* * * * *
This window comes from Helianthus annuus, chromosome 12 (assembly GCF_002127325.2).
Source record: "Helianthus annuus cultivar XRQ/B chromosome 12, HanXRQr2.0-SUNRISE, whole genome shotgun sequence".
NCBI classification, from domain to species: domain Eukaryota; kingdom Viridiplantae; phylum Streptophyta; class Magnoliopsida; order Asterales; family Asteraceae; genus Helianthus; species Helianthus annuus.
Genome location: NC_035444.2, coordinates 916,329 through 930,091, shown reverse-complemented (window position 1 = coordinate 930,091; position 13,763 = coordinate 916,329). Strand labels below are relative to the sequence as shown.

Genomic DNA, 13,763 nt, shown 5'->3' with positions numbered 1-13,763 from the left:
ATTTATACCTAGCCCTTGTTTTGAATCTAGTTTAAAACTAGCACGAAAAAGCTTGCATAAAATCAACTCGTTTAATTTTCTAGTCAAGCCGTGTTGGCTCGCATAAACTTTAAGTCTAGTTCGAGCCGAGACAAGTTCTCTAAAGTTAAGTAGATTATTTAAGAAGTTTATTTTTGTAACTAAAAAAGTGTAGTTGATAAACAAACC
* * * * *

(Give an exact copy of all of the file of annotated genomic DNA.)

This window comes from Helianthus annuus, chromosome 12 (assembly GCF_002127325.2).
Source record: "Helianthus annuus cultivar XRQ/B chromosome 12, HanXRQr2.0-SUNRISE, whole genome shotgun sequence".
NCBI classification, from domain to species: domain Eukaryota; kingdom Viridiplantae; phylum Streptophyta; class Magnoliopsida; order Asterales; family Asteraceae; genus Helianthus; species Helianthus annuus.
Genome location: NC_035444.2, coordinates 916,329 through 930,091, shown reverse-complemented (window position 1 = coordinate 930,091; position 13,763 = coordinate 916,329). Strand labels below are relative to the sequence as shown.

Genomic DNA, 13,763 nt, shown 5'->3' with positions numbered 1-13,763 from the left:
ATTTATACCTAGCCCTTGTTTTGAATCTAGTTTAAAACTAGCACGAAAAAGCTTGCATAAAATCAACTCGTTTAATTTTCTAGTCAAGCCGTGTTGGCTCGCATAAACTTTAAGTCTAGTTCGAGCCGAGACAAGTTCTCTAAAGTTAAGTAGATTATTTAAGAAGTTTATTTTTGTAACTAAAAAAGTGTAGTTGATAAACAAACC